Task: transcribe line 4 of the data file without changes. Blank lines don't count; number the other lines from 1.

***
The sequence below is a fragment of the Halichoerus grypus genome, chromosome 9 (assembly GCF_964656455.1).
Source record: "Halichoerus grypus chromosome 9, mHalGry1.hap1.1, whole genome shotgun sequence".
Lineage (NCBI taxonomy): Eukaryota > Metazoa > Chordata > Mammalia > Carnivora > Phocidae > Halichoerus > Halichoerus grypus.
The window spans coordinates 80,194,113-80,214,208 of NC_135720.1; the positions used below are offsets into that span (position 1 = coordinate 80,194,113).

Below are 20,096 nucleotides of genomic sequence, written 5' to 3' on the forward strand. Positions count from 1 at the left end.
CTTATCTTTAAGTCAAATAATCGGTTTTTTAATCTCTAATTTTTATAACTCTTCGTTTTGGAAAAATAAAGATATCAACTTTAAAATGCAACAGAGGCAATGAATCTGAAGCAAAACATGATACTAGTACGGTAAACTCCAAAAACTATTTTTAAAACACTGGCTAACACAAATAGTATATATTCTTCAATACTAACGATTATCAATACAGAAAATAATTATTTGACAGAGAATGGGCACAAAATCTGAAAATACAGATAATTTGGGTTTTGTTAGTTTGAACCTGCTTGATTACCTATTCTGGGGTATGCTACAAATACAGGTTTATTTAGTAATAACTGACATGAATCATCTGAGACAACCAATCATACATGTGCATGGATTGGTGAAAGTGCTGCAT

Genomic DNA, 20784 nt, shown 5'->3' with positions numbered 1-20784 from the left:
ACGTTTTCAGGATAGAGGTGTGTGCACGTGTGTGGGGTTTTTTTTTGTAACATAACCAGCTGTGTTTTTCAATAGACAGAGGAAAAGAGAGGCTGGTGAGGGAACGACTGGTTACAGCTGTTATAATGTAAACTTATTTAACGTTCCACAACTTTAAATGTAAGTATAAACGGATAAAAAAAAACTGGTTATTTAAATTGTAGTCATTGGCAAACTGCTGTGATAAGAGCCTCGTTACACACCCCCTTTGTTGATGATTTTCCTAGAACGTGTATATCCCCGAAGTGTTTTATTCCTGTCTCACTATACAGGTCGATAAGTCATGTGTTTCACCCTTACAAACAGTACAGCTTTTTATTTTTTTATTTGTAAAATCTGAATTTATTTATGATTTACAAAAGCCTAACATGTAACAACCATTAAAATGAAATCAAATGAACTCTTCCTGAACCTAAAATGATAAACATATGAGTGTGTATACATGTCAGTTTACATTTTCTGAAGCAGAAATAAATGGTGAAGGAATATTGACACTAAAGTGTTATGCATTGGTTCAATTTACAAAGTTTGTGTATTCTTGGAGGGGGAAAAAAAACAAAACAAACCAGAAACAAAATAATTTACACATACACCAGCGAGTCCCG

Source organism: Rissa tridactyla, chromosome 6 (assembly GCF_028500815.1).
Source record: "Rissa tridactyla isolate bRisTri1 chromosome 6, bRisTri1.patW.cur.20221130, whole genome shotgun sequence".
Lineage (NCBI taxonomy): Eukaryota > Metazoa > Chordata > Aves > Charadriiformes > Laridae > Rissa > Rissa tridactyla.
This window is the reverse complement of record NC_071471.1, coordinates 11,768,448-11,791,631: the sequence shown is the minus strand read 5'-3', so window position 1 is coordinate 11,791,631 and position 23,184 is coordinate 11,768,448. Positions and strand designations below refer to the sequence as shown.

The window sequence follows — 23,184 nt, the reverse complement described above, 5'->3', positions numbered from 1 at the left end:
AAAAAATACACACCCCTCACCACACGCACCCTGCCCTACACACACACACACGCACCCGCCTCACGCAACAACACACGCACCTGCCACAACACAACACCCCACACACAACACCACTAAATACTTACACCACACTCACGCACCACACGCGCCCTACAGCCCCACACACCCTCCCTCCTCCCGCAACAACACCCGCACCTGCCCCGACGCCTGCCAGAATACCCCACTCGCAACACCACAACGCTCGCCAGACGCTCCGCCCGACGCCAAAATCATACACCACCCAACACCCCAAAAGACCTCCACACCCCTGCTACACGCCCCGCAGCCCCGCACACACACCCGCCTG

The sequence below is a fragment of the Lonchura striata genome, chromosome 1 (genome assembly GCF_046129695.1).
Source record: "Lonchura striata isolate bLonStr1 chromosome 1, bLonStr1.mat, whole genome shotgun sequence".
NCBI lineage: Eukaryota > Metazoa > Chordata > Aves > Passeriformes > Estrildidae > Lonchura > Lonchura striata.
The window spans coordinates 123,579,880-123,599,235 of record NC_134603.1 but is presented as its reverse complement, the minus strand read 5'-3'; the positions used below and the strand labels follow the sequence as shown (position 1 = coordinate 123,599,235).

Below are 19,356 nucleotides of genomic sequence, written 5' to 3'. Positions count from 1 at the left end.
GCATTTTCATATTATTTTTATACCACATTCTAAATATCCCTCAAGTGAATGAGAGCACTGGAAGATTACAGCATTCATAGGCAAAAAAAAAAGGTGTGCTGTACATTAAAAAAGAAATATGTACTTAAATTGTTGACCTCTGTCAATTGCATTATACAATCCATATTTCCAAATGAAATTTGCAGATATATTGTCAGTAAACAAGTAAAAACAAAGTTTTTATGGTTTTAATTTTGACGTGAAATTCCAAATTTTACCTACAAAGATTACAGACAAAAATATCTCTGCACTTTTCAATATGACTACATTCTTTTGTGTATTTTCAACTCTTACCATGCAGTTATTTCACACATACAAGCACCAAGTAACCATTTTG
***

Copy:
The window spans coordinates 80,194,113-80,214,208 of NC_135720.1; the positions used below are offsets into that span (position 1 = coordinate 80,194,113).